UK Jewish Group Urges Netflix to Offer Documentary About Antisemitism That ‘Tarnishes’ Legacy of Children’s Author Roald Dahl
After Netflix announced that it acquired the entire catalogue of works by the late British children’s author Roald Dahl, the Board of Deputies of British Jews called on the streaming giant to produce a documentary examining the “Charlie and the Chocolate Factory” writer’s antisemitic history.
Board of Deputies President Marie van der Zyl said in a statement on Thursday that Dahl’s “virulent antisemitism” is widely known and had “sadly marred the full enjoyment of his works” for many people.
“We do not believe that Netflix should be prefacing every film and TV series it adapts from Dahl’s works with disclaimers about his bigotry. However, we fear that, as part of Netflix’s stated plans to create a ‘unique universe’ around his works, a by-product of that may be to present Dahl — whether on-screen or off it — as some sort of paragon of kindness and virtue,” she explained. “To avoid such an approach, Netflix should produce a documentary fully exploring the antisemitism that so tarnishes Dahl’s legacy. Failure to do so will not go unnoticed.”
Netflix’s acquisition of the Roald Dahl Story Company (RDSC) gives the streaming platform full rights to all of Dahl’s works, which include “James and the Giant Peach,” “Fantastic Mr. Fox,” “Matilda,” “The BFG,” “The Witches” and “The Twits.” Dahl’s books have been translated into 63 languages and sold more than 300 million copies worldwide.
The author was unapologetic about his antisemitism. Months before he died in 1990, at the age of 74, he told The Independent that Jewish publishers “control the media” and said, “I’m certainly anti-Israeli and I’ve become antisemitic in as much as that you get a Jewish person in another country like England strongly supporting Zionism,” The Guardian reported.
He told Britain’s New Statesman magazine that “there is a trait in the Jewish character that does provoke animosity, maybe it’s a kind of lack of generosity towards non-Jews … Even a stinker like Hitler didn’t just pick on them for no reason.”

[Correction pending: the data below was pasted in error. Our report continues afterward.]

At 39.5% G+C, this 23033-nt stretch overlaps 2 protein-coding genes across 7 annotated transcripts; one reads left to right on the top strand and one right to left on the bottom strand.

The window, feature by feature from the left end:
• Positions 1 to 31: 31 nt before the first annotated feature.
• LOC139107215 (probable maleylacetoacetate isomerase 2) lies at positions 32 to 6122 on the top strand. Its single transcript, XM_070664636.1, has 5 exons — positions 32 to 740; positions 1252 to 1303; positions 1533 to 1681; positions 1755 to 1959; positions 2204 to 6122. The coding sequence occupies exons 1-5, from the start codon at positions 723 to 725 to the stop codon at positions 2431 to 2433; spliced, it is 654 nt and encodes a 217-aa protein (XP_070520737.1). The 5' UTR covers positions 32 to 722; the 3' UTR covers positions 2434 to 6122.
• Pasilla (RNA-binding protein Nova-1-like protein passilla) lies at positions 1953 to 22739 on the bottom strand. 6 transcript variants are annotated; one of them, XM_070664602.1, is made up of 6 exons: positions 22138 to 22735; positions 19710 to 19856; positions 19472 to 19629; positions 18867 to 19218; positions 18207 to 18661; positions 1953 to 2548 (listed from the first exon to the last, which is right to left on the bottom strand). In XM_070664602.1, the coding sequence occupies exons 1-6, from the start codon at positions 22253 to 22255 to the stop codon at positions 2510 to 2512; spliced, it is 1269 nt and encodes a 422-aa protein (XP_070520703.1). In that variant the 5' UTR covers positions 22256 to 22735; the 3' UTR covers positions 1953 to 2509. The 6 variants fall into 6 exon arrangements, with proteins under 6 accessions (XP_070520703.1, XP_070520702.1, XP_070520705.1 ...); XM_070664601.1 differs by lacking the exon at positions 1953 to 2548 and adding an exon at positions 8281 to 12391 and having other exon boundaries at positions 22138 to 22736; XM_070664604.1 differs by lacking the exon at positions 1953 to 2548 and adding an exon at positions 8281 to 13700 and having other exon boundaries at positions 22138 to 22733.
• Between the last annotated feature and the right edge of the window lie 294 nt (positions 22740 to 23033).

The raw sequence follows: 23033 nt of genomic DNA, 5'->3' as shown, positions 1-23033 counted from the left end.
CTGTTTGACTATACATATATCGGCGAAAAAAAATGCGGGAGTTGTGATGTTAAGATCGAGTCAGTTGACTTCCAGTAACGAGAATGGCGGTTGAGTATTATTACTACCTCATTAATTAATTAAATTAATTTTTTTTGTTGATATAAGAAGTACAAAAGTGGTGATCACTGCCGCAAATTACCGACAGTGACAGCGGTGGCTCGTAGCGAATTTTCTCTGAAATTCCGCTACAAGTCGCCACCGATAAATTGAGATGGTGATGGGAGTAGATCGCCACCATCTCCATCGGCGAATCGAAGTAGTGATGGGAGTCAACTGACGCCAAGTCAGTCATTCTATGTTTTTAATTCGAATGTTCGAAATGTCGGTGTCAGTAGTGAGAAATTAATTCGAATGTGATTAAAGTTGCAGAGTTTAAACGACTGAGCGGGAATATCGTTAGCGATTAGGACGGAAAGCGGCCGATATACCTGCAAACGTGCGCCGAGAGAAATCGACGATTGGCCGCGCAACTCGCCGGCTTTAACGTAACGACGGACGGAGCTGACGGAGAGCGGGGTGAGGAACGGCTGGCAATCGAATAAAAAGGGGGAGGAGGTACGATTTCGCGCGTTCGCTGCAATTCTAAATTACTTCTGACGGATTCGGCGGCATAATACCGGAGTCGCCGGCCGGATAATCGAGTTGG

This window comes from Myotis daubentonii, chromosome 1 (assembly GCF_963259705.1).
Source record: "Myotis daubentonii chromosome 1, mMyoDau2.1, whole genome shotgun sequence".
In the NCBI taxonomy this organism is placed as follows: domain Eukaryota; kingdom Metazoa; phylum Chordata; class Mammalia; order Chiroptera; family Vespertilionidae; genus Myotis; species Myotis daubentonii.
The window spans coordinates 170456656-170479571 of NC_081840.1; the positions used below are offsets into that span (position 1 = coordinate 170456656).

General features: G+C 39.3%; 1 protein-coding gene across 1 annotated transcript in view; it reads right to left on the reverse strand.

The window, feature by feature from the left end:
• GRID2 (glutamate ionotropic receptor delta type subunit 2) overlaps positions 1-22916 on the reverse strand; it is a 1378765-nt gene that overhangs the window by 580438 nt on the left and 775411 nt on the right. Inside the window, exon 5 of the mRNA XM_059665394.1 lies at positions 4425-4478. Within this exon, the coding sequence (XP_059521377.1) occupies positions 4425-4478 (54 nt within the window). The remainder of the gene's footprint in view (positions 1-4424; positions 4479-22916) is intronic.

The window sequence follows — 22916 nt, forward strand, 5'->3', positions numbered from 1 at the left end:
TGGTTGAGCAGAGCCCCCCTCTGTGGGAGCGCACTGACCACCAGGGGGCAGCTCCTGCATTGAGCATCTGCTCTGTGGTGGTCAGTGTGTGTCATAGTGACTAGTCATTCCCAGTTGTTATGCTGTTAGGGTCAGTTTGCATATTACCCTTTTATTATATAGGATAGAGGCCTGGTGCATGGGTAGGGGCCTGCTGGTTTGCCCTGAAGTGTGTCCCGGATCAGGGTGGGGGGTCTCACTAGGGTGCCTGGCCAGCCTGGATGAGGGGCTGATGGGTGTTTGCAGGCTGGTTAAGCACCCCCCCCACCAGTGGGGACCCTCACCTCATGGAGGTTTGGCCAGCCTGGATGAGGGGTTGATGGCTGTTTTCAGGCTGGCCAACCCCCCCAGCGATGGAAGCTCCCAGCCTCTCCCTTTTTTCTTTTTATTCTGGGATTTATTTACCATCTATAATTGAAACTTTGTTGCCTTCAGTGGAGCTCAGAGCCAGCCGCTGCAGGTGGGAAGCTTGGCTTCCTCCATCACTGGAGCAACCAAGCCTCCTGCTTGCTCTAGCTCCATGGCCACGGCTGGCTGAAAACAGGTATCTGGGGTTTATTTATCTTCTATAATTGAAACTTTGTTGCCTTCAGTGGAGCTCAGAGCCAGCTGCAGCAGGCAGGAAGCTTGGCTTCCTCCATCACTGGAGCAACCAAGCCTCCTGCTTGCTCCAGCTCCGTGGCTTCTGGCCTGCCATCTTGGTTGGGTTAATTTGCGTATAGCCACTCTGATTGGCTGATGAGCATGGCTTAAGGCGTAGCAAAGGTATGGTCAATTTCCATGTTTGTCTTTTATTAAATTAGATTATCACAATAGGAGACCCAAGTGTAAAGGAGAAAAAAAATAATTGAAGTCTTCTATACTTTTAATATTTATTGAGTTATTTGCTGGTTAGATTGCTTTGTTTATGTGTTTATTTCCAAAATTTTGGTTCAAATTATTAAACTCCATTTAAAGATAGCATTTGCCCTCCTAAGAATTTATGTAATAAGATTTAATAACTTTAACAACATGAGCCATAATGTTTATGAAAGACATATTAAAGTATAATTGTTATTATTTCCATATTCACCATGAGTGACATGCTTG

He also made comments about “those powerful American Jewish bankers” and claimed that the US government was “utterly dominated by the great Jewish financial institutions over there,” The New York Times has reported.
In a review on a book about the Lebanon War that appeared in the August 1983 edition of the British periodical Literary Review, Dahl said about Jewish people: “Never before in the history of man has a race of people switched so rapidly from being much-pitied victims to barbarous murderers.”
Dahl’s family issued an apology for his antisemitism on the author’s official website in 2020. At the time, van der Zyl said, “This apology should have happened long ago — and it is of concern that it has happened so quietly now.” She also said educators should use Dahl’s books “as an opportunity for young people to learn about his intolerant views.”
Netflix said on Wednesday that its partnership with RDSC began in 2018 with the aim of creating a number of animated television series’ based on Dahl’s books. Academy Award-winning filmmaker Taika Waititi is already working on a series based on “Charlie and the Chocolate Factory,” and Netflix is collaborating with Sony and Working Title on an adaptation of “Matilda The Musical.”
A source close to Netflix told The Jewish Chronicle that the company condemns “antisemitism in all its forms” and is “committed to inclusion in our workplace and our storytelling, including in how we tell these stories going forward.”